BANGKOK, 29 May 2019: Within six months Thailand is promising to introduce a travel tax that will fund accident insurance and finance restoration of tourist attractions and the environment. Sounds good.
A talking topic for years, this time round some progress has been achieved. New legislation written in the Tourism Act allows the Ministry of Tourism and Sports to collect and manage the levy and the start-up date is 1 October (start of the government’s fiscal year).
The changes to the law came into effect on 20 May. Now, the panic button has been pressed. A workable package and collection process needs to be hammered out and fast.
As for the challenges, the government and research partner, Naresuan University, has just six months to conduct a survey and put in place a mechanism to collect the tax.
Naresuan’s survey team will have to check out all the worldwide examples of successful travel tax schemes. There are hundreds and they all have various objectives from fighting ‘overtourism’ to simply lining the pockets of a territory’s ruler.
Take your pick from the selection and then give it a local twist to please the electorate such as suggesting the funds will save the environment and critics are likely to be silenced.
The guessing game on the actual levy is hovering optimistically over the THB100 fee button, paid by all tourists entering the country. A ballpark estimate says that would reap THB3,800 million for the ministry coffers.
The problem with that simple equation is the credibility of the count. Are there really 38 million tourists, or do we mean a head count at the turnstile?
If it is the latter there could be calls for politically correct exceptions. For starters do we really want to take THB100 every time a Lao trader crosses the border to sell their wares in Thailand?
Then there are the thousands of foreigners who work in Thailand or stay on retirement or other long-stay visas. They are also required to cough up proof of expensive insurance cover so would they be exempt?
The complications are many and not least the collection process emerges as one potential headache. The easiest payment channel for the new tax would be to add it to the taxes and surcharges collected at the air ticket point-of-sale. But that leaves out the overland traveller.
Once you introduce a travel tax payment at an overland border the cost of collection soars to the point it is hardly worth the bother. We can also envisage the potential temptation that an overflowing cash box presents at an overland border checkpoint when the office closes. A hand could easily dip into the box for daily support of environmental needs in the local community. A digital payment could cut the cashbox contents, but then not everyone has a digital wallet.
In the past, schemes to collect a travel tax did not sit well with Thai travellers. The Ministry of Finance collected THB1,000 the 1980s to discourage Thais from travelling overseas. It didn’t work and eventually, the ministry recognised the collection cost, which included booths staffed by ministry officials at all airports was just too expensive. There was also talk of a hand dipping into the till.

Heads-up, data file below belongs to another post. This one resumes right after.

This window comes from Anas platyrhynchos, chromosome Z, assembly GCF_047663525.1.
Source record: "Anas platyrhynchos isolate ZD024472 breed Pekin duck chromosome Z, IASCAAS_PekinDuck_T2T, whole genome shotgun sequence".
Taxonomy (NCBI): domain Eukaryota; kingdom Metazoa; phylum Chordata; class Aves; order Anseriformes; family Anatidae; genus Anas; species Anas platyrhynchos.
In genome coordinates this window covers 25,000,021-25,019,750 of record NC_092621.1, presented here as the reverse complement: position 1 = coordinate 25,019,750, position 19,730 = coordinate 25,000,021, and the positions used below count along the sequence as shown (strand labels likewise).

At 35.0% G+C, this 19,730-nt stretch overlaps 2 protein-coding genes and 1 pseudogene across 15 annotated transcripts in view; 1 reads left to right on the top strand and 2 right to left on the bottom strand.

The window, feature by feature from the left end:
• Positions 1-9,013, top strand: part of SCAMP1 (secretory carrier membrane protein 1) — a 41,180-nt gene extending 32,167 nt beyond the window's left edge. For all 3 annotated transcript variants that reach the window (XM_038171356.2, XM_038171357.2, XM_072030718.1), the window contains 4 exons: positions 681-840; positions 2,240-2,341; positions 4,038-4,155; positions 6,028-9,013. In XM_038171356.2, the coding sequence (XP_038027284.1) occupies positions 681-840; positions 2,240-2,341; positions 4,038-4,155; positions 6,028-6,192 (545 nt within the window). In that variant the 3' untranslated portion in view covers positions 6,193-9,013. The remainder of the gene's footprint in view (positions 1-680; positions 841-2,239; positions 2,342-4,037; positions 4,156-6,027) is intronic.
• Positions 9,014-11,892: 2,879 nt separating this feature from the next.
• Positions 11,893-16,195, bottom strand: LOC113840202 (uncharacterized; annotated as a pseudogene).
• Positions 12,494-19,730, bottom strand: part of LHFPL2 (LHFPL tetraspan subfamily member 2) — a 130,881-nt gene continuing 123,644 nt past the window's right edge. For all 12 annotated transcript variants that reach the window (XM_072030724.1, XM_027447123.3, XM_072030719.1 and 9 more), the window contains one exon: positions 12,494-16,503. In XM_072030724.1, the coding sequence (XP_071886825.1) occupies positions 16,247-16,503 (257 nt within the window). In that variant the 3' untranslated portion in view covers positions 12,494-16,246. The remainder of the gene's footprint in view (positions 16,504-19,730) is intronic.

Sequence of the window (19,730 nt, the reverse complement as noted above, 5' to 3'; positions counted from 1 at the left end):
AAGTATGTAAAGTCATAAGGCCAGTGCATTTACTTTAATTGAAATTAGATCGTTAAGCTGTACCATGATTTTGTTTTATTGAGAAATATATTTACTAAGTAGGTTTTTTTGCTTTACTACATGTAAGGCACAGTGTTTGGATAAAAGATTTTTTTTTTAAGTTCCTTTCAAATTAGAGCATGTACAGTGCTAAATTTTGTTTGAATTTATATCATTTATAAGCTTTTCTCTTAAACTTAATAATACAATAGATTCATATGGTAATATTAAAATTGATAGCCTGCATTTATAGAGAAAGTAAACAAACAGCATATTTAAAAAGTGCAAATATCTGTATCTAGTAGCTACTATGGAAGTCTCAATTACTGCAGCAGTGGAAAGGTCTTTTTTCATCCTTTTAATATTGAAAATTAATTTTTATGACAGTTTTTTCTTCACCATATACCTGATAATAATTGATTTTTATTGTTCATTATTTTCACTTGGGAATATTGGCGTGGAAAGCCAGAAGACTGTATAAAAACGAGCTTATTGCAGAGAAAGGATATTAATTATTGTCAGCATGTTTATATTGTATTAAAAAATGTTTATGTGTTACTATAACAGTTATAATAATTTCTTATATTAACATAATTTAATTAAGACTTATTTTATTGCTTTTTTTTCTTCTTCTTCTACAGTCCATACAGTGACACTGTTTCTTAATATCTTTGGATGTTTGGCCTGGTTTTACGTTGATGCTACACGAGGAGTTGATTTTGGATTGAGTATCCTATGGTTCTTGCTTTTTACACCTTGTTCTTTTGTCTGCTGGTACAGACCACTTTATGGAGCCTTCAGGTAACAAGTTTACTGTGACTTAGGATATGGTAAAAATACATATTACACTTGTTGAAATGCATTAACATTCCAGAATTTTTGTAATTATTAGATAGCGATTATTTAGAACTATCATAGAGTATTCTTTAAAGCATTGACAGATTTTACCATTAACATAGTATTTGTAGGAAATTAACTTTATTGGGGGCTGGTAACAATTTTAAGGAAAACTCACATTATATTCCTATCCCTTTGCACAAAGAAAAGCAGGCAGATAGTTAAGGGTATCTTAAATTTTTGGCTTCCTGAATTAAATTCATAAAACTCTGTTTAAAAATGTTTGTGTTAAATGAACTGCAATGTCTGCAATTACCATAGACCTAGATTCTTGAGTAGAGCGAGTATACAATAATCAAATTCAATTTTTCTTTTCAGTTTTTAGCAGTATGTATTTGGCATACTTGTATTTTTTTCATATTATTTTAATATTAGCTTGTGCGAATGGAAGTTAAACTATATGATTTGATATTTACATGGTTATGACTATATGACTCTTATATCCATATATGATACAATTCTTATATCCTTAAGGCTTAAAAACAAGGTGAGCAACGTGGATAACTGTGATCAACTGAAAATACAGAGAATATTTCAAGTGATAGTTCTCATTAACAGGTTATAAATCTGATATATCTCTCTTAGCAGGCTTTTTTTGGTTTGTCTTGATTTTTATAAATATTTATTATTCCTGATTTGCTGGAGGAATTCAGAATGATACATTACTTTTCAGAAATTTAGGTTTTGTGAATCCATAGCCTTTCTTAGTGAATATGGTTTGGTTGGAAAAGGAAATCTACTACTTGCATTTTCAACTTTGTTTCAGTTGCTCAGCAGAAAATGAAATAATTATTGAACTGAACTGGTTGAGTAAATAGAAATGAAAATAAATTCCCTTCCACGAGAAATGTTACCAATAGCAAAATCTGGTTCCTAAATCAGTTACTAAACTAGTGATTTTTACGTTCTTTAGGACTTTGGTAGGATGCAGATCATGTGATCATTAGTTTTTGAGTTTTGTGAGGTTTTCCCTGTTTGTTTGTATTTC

Obviously, the least problematic channel recruits international airlines to collect the fee at the point-of-sale on all ticketing to Thai destinations. That might cut the potential tax audience from around 38 million to an estimated 25 million?
Still, it’s a tidy sum to cover accident insurance and fund environmental projects. Hopefully, it will also help to eliminate the annual THB300 million in unpaid hospital bills. Possibly tourists short of cash hop out of their sick beds and flee the scene. Even on crutches, they manage a remarkable turn of speed.
While foreign tourists might welcome accident cover they should recognise the insurance would probably not extend to expensive private hospitals.
So the argument that the new tax is a cure-all measure is not exactly correct. Yes, it would cover accidents but might not extend to activities considered risky such as riding a motorcycle. Even less risky activities such as para gliding, climbing or jumping off cliffs, zipline flights and scuba diving would need additional insurance cover.
There is not the slightest hint that travel companies would be able to throw away their insurance cover for foreign guests buying tour packages. That clearly falls outside of the brief.
So just what is the bottom line on the new legislation?
A travel tax is on the way. Travellers should not take this to mean they can skip buying travel insurance before they depart for Thailand. The tax will provide accident cover possibly limited to government hospitals and a flat payment to the nearest relative if the accident is fatal.
Travel firms will still need to take out insurance to cover for their guests during a tour, which is a basic requirement that foreign tour operators demand.